I watched a video on YouTube where an American explains that "Good afternoon" is not common to say, he said it's old fashioned. Is it true ? I've never heard about that.

What can I say instead of "good afternoon"?

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    @V0ight Millennials have different ways of marking politeness than older generations. In particular, their use of casual language is meant to build rapport with the interlocutor, but an older person may interpret it as speaking above their station.
    – Angelos
    Jul 16, 2016 at 0:56
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    There is no universal "American" culture. These things vary from place to place. Perhaps in his neighborhood you have to say "Yo, Dude!" to greet someone. But where I live we still say "Good afternoon" if we want to.
    – GEdgar
    Jul 16, 2016 at 1:06
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    @Nothing at all ~ I think you're missing the point slightly. The entire reason human beings invented politeness was so we wouldn't have to waste our time being interested in other people's life stories. It's the reason why a common polite greeting among the older generations is "How do you do? (Britain)" and "How are you? (America)", but a common greeting among the younger generation is "What's up?". Please. As if you're actually interested in what other people are doing.
    – user180089
    Jul 16, 2016 at 5:54
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    "Good afternoon" isn't old-fashioned. People say it all the time. If I start a meeting that starts in the afternoon, the very first thing I usually say when I get up front is "good afternoon." If I happen to run into someone I know in the afternoon, though, I usually just say "hi."
    – user184292
    Jul 16, 2016 at 6:05
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    Is this Q. asking specifically about whether "Good afternoon" is 'old fashioned' in American culture - or in English-speaking cultures worldwide?
    – TrevorD
    Mar 17, 2017 at 11:31

2 Answers 2


I would generally only say "good afternoon" if I answered the phone in the afternoon, or if I was starting a formal speech, e.g. "Good afternoon, ladies and gentlemen". (I live in England.)

It's not that it's old-fashioned, it's just a bit of a mouthful. I do say "good morning" when I come into the office in the morning.

If I was greeting someone in the afternoon, I would just say "Hi" or "Hello".

This has nothing to do with whether you are a millennial, either. (I am not a millennial; I am in my late 40s.)

I rather like the Australian shortening of afternoon to ARVO, but it would probably get blank stares in other English-speaking countries.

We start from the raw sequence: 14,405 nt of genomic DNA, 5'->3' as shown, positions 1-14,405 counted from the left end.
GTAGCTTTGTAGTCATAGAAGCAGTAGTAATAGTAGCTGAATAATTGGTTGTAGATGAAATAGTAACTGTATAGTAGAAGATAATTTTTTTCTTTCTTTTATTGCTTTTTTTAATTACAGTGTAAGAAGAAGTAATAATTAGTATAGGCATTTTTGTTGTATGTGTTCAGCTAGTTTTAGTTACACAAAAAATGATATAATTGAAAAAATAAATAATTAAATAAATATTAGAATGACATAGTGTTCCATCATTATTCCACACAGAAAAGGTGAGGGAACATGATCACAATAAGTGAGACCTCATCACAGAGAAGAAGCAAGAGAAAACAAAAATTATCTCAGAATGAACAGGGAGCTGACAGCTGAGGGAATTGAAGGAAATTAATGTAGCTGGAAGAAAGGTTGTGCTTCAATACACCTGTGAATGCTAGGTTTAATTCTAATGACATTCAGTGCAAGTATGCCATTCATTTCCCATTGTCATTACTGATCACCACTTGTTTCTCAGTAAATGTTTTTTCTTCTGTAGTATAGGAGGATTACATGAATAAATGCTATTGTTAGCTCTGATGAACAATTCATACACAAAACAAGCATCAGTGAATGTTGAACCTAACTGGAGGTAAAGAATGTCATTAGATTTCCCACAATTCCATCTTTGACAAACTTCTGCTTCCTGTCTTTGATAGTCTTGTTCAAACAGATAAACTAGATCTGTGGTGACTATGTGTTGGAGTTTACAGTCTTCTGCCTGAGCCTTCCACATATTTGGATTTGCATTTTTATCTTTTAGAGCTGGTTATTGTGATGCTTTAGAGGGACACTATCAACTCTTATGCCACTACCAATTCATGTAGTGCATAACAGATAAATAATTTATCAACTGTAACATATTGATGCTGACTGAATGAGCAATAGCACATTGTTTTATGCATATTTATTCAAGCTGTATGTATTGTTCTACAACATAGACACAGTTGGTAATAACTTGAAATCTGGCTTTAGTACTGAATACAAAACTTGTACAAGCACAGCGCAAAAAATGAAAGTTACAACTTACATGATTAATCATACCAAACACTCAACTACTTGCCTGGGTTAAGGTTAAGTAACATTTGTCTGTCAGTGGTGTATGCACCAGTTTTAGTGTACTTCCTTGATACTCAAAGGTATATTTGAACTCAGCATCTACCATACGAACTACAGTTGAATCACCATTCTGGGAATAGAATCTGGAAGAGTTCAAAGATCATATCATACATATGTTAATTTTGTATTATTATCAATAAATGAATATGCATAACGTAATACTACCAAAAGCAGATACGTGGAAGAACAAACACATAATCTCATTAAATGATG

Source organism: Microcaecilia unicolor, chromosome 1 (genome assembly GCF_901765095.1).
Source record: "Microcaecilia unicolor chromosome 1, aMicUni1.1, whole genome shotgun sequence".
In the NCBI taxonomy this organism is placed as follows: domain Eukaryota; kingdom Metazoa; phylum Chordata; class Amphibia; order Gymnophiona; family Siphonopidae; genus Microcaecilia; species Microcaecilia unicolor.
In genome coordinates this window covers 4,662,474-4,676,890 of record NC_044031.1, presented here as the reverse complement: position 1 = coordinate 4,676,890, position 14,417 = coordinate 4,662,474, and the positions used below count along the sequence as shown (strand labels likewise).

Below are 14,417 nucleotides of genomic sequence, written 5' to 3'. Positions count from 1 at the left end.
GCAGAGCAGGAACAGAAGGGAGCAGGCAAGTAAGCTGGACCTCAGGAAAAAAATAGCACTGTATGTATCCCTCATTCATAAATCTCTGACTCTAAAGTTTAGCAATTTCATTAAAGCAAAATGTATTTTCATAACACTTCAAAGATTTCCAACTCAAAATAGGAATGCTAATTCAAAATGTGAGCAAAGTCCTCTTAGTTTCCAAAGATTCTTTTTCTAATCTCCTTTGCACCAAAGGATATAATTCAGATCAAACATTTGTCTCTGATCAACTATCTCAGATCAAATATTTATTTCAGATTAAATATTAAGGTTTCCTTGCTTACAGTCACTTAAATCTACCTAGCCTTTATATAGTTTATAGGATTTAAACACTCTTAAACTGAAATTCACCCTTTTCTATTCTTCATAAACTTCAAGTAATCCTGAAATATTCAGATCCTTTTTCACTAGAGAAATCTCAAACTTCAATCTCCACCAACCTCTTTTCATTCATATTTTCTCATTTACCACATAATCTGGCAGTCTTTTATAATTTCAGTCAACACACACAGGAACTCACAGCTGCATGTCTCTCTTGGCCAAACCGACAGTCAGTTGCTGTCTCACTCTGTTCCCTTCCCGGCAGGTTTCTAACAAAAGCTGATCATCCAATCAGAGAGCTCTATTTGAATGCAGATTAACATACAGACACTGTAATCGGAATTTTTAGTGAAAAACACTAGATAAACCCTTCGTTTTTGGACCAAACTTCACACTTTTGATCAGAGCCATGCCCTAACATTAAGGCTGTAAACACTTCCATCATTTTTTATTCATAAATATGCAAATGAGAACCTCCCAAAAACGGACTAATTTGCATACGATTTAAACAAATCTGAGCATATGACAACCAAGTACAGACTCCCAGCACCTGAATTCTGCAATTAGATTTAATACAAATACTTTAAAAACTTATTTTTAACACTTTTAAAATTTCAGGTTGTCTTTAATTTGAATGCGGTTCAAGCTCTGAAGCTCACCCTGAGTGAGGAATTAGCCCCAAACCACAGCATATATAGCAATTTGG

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    Which English-speaking culture/country are you referring to in the main part of your answer?
    – TrevorD
    Mar 17, 2017 at 11:30
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    England - sorry, will edit Mar 17, 2017 at 13:04
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    This accords with my experience in the US (Midwest and West Coast). I might say that it's a bit formal, so someone who is never in more formal situations (has never worked, for example, or has only worked in certain very casual industries) might not come across it very often.
    – 1006a
    Mar 17, 2017 at 14:21

Good afternoon is not old fashioned but quite lengthy to pronounce and greet someone . As today's world already uses a lot of short forms like Brother becomes Bro and Sister becomes Sis & unlike many others using Good afternoon sounds quiet a greeting from the past .

It is entirely up to you to consider it as old fashioned because Good Morning/Good afternoon / Good night cannot be replaced with a small Hello which can even be whispered to Strangers . You greet some Good afternoon when you are familiar with the Person .

  • Which English-speaking culture/country are you referring to in your answer?
    – TrevorD
    Mar 18, 2017 at 13:21
  • Does Good afternoon is specific to any Country ? Why do you think it is referring to any Culture ? Mar 19, 2017 at 12:29
  • Yes, usage can and does vary from one place/culture to another, even with apparently common phrases like this. Mar 19, 2017 at 15:11
  • Common greetings - such as 'Good morning/afternoon', 'Hello', 'Bro', 'Sis' - vary greatly between different English-speaking countries & cultures. What is common & acceptable in the USA, may be uncommon & unacceptable - or even rude - in the UK; likewise, what is common in India or Australia, may be uncommon in the USA. Even within a single country, what is common in the south maybe uncommon in the north; what is common among blacks may be uncommon among non-blacks. cont'd ...
    – TrevorD
    Mar 20, 2017 at 13:37
  • ... cont'd Hence, when you say "Good afternoon is not old fashioned", you need to clarify which country & culture you are referring: it could be 'old fashioned' among black people in the American south, but not 'old fashioned' among white people in southern England. Without clarification, your answer is meaningless.
    – TrevorD
    Mar 20, 2017 at 13:41

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